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A Lesson In Asian Cuisine

To many people, the extent of Asian cuisine is deep-fried crab rangoon and orange chicken – not exactly your every-day healthy fare. Unfortunately, most of the menu at a typical Chinese take-out restaurant features foods like these that have been deep-fried and slathered with sauce. You might not guess it, but traditional cuisine from the countries of Southeast Asia, China, and Japan is actually quite healthy. There’s a lot more to it than egg rolls and General Tso’s chicken!

Asian culture and food is all about balance. Even if you’re not a fan of traditional Asian flavors, balance in the diet is a concept that we can all benefit from. What’s more, putting an Asian twist on your meals is a nice alternative to the usual American cuisine. A lot of people get tired of eating the same healthy foods all the time. If you fall into that group, try something new and change it up with some traditional Asian cooking!

Balance

Authentic Asian cuisine includes a balance of vegetables, protein, and grains. Some oils, sauces, and fruit are also included. This concept of balance is reflected in our Create Your Plate Model, a meal planning method that we recommend for people with diabetes to help control their blood glucose. This model focuses on portion control and making healthy choices.

Vegetables

In Asian culture, vegetables are an acceptable addition to any meal of the day – including breakfast! You’ll find a variety of delicious veggies included in Asian-inspired recipes such as mushrooms, bok choy, potatoes, broccoli, cabbage, snap peas, chili peppers, and much more!

Grains

The most popular grain-based foods in Asian cooking are rice and noodles. Southwestern countries like India also enjoy different flat breads such as naan. Rice noodles, egg noodles, and soba noodles (which are noodles made from buckwheat flour) are just a few common types of noodles used to make main dishes and soups. In many Asian countries, rice is served with most meals of the day. In fact, rice is considered the “backbone” of most meals according to Corinne Trang, author of our Asian Flavors Diabetes Cookbook. We recommend choosing whole grain noodles and brown or wild rice as much as possible.

Meat

As we mentioned before, meat is considered more of a “side dish” in Asian culture. The primary focus of a meal is usually on the grain and the vegetables. Fish is particularly popular in many Asian countries, and is actually quite affordable, especially along the coast. We suggest including at least two servings of fish per week in your meal plan.

In addition to fish and shellfish, pork, chicken, duck, and some beef are also seen in Asian cuisine. Meats are consumed in smaller portions because of the high cost. Remember when you include these meats in your meal plan, it is important to choose lean cuts, to remove any skin, and to cut away visible fat before cooking.

You’ll also see alot of vegetarian protein in Asian cuisine such as tofu, edamame, peanuts, and other legumes. These can be added to stews, stir frys, spring rolls, and soups.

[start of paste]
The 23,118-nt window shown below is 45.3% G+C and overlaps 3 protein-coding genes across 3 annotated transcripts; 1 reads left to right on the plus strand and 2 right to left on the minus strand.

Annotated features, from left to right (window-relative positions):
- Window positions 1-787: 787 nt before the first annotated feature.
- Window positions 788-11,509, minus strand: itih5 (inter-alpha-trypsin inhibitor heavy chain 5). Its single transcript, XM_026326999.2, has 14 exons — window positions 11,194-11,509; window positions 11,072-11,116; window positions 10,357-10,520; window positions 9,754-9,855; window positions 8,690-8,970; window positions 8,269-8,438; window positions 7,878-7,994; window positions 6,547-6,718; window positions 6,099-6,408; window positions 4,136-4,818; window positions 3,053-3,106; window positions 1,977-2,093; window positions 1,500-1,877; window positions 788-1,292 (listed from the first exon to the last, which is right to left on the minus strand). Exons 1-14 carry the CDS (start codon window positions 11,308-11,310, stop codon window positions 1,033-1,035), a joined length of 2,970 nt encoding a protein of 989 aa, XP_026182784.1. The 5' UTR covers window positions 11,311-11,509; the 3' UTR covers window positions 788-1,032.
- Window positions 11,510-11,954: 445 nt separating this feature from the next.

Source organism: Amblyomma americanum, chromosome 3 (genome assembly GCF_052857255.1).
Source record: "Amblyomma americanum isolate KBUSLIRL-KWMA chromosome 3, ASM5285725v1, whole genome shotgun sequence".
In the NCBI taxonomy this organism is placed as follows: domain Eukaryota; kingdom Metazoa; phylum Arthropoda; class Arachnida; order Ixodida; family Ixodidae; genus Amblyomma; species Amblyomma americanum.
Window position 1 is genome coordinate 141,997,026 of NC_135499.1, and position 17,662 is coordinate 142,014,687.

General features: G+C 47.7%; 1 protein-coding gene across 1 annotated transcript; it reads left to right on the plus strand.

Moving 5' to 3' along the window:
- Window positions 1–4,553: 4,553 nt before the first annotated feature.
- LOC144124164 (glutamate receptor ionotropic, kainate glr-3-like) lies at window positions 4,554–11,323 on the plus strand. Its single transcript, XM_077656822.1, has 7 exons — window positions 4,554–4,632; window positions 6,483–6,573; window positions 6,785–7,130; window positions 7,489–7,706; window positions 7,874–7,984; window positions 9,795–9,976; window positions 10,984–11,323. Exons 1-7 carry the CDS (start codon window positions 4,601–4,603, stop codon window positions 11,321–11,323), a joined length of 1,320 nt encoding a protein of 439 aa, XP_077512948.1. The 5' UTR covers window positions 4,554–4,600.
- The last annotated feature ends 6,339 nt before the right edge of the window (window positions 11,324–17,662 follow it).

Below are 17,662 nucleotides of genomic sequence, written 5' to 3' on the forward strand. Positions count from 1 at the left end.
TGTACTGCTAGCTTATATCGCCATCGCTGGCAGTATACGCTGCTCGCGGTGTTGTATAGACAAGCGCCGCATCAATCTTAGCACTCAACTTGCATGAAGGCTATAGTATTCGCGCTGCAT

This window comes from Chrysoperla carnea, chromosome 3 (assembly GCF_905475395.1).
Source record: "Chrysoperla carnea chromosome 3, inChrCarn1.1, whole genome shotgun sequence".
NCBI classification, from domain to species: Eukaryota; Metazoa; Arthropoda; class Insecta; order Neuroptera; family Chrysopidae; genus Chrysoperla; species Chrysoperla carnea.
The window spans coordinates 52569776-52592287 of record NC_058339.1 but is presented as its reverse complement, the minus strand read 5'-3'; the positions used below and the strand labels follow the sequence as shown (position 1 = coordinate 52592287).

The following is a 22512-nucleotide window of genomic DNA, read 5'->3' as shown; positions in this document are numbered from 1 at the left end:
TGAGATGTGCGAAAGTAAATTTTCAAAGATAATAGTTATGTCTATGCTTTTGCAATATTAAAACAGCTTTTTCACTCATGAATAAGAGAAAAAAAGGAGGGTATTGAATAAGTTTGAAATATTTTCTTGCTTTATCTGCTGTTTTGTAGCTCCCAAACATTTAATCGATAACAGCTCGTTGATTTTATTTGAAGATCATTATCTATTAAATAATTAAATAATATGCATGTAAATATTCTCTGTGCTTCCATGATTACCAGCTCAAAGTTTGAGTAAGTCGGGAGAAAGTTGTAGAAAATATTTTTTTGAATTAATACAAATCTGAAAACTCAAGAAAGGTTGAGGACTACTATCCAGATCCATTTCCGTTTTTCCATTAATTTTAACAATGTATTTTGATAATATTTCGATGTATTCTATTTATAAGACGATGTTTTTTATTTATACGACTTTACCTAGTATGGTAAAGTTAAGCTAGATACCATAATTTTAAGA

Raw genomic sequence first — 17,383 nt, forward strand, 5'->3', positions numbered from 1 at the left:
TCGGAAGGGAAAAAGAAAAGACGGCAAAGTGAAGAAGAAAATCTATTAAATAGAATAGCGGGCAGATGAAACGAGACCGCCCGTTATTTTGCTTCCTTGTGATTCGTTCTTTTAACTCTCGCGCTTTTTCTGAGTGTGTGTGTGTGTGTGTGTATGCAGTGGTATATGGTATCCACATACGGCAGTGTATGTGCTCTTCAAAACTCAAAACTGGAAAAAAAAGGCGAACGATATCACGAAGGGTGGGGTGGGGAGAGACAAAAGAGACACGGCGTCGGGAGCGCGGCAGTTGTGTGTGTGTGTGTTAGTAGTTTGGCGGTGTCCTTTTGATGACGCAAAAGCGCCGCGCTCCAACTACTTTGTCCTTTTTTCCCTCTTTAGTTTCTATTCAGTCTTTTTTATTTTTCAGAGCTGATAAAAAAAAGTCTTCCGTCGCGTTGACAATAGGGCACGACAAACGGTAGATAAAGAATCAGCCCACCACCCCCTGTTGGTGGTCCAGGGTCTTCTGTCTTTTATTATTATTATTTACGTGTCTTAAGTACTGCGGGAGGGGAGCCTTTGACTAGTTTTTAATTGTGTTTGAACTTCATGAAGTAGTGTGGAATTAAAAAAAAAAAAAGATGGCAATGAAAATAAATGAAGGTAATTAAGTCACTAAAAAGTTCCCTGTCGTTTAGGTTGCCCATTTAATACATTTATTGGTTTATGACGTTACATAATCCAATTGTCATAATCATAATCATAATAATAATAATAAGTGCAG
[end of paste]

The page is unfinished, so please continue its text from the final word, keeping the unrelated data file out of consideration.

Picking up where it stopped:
Flavors and Seasonings

Authentic Asian cooking includes really capitalizing on the natural flavors of the foods you cook with through the use of herbs and seasoning. One of the most common flavor profiles you will see is a mix of garlic, ginger and scallions. Cilantro and chili peppers are also common. These are great for adding flavor to sauces, soups, and stir fry dishes for very few calories, sodium, and carbs.

Dairy

One thing that you won’t see a lot in Asian cooking is milk or other dairy products. Cheese, milk, and yogurt are rarely used in most Asian cooking, with the exception of Indian cuisine.

Tea

Tea has been a staple drink in Asian countries for thousands of years and continues to be a popular choice. In the past, it has been used as an herbal medicine and as a religious offering. In some Asian countries, it is still used in tea ceremonies, and is commonly consumed with meals or sweets to help with digestion.

For people with diabetes, we recommend drinking zero-calorie beverages, and tea falls into that category. Unsweetened tea is a great choice that will not increase blood glucose. Another great thing about tea is that you have lots of choices when it comes to the type of tea and the flavor. Try green tea, black tea, or a caffeine-free herbal teas.  

In Your Kitchen

If you think about it, Asian cuisine reflects a lot of the basic guidelines for eating with diabetes:

  • Balance and portion control
  • More non-starchy vegetables
  • Smaller portions of meat
  • Eating fish twice per week
  • Using herbs and salt-free spices to flavor foods instead of extra salt or fat
  • Drinking zero-calorie beverages

You might be thinking, “I don’t know the first thing about cooking Asian food.” But whether you have a background in it or not, we’ve got some tasty recipes this month that can get you started:

If you enjoy these delicious recipes and find yourself wanting more, you might be interested in this month’s featured cookbook, the Asian Flavors Diabetes Cookbook which has over 100 recipes from all over Asia. In addition, check out our sample meal plan to get an idea of what the balance in Asian cuisine can work for someone with diabetes!

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